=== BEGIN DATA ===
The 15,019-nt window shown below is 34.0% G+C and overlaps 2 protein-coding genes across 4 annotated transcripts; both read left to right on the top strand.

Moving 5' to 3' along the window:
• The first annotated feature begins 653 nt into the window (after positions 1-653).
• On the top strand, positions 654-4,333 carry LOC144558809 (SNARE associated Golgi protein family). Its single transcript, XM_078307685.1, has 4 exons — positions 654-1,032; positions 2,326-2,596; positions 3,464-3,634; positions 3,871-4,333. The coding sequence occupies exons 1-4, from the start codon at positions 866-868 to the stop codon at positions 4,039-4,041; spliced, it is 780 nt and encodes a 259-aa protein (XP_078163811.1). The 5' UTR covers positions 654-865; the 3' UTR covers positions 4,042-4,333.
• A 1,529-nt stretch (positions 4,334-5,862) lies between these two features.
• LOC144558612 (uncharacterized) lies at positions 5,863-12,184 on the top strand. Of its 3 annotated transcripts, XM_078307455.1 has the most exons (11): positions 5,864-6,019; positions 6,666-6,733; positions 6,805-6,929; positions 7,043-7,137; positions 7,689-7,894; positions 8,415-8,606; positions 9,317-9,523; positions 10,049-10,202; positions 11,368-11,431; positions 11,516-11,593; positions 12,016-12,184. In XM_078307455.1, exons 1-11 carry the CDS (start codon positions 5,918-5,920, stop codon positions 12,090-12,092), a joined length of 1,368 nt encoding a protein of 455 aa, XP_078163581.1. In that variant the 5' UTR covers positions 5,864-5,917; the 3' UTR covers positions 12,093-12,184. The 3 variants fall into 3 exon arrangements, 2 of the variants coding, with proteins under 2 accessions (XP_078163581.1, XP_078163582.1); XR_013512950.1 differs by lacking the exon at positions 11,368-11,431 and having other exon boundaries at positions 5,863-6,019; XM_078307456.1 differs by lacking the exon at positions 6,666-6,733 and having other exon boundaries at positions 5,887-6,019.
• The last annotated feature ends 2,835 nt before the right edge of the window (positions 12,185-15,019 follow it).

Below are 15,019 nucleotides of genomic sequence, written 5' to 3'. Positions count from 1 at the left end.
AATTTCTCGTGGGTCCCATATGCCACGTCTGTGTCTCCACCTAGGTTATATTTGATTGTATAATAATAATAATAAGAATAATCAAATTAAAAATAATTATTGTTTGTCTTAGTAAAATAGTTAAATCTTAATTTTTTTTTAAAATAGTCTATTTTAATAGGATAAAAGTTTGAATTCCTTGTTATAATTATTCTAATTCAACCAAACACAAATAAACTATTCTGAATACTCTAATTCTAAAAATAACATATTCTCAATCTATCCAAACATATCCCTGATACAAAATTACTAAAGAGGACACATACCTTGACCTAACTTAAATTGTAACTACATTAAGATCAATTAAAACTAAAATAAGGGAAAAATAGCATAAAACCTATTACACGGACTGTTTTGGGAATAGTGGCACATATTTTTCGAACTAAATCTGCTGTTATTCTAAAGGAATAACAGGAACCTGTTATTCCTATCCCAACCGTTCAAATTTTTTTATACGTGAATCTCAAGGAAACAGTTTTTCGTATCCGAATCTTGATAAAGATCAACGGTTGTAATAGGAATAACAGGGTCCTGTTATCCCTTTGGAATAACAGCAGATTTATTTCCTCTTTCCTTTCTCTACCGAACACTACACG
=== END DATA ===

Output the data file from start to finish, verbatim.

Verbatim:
The 15,019-nt window shown below is 34.0% G+C and overlaps 2 protein-coding genes across 4 annotated transcripts; both read left to right on the top strand.

Moving 5' to 3' along the window:
• The first annotated feature begins 653 nt into the window (after positions 1-653).
• On the top strand, positions 654-4,333 carry LOC144558809 (SNARE associated Golgi protein family). Its single transcript, XM_078307685.1, has 4 exons — positions 654-1,032; positions 2,326-2,596; positions 3,464-3,634; positions 3,871-4,333. The coding sequence occupies exons 1-4, from the start codon at positions 866-868 to the stop codon at positions 4,039-4,041; spliced, it is 780 nt and encodes a 259-aa protein (XP_078163811.1). The 5' UTR covers positions 654-865; the 3' UTR covers positions 4,042-4,333.
• A 1,529-nt stretch (positions 4,334-5,862) lies between these two features.
• LOC144558612 (uncharacterized) lies at positions 5,863-12,184 on the top strand. Of its 3 annotated transcripts, XM_078307455.1 has the most exons (11): positions 5,864-6,019; positions 6,666-6,733; positions 6,805-6,929; positions 7,043-7,137; positions 7,689-7,894; positions 8,415-8,606; positions 9,317-9,523; positions 10,049-10,202; positions 11,368-11,431; positions 11,516-11,593; positions 12,016-12,184. In XM_078307455.1, exons 1-11 carry the CDS (start codon positions 5,918-5,920, stop codon positions 12,090-12,092), a joined length of 1,368 nt encoding a protein of 455 aa, XP_078163581.1. In that variant the 5' UTR covers positions 5,864-5,917; the 3' UTR covers positions 12,093-12,184. The 3 variants fall into 3 exon arrangements, 2 of the variants coding, with proteins under 2 accessions (XP_078163581.1, XP_078163582.1); XR_013512950.1 differs by lacking the exon at positions 11,368-11,431 and having other exon boundaries at positions 5,863-6,019; XM_078307456.1 differs by lacking the exon at positions 6,666-6,733 and having other exon boundaries at positions 5,887-6,019.
• The last annotated feature ends 2,835 nt before the right edge of the window (positions 12,185-15,019 follow it).

Below are 15,019 nucleotides of genomic sequence, written 5' to 3'. Positions count from 1 at the left end.
AATTTCTCGTGGGTCCCATATGCCACGTCTGTGTCTCCACCTAGGTTATATTTGATTGTATAATAATAATAATAAGAATAATCAAATTAAAAATAATTATTGTTTGTCTTAGTAAAATAGTTAAATCTTAATTTTTTTTTAAAATAGTCTATTTTAATAGGATAAAAGTTTGAATTCCTTGTTATAATTATTCTAATTCAACCAAACACAAATAAACTATTCTGAATACTCTAATTCTAAAAATAACATATTCTCAATCTATCCAAACATATCCCTGATACAAAATTACTAAAGAGGACACATACCTTGACCTAACTTAAATTGTAACTACATTAAGATCAATTAAAACTAAAATAAGGGAAAAATAGCATAAAACCTATTACACGGACTGTTTTGGGAATAGTGGCACATATTTTTCGAACTAAATCTGCTGTTATTCTAAAGGAATAACAGGAACCTGTTATTCCTATCCCAACCGTTCAAATTTTTTTATACGTGAATCTCAAGGAAACAGTTTTTCGTATCCGAATCTTGATAAAGATCAACGGTTGTAATAGGAATAACAGGGTCCTGTTATCCCTTTGGAATAACAGCAGATTTATTTCCTCTTTCCTTTCTCTACCGAACACTACACG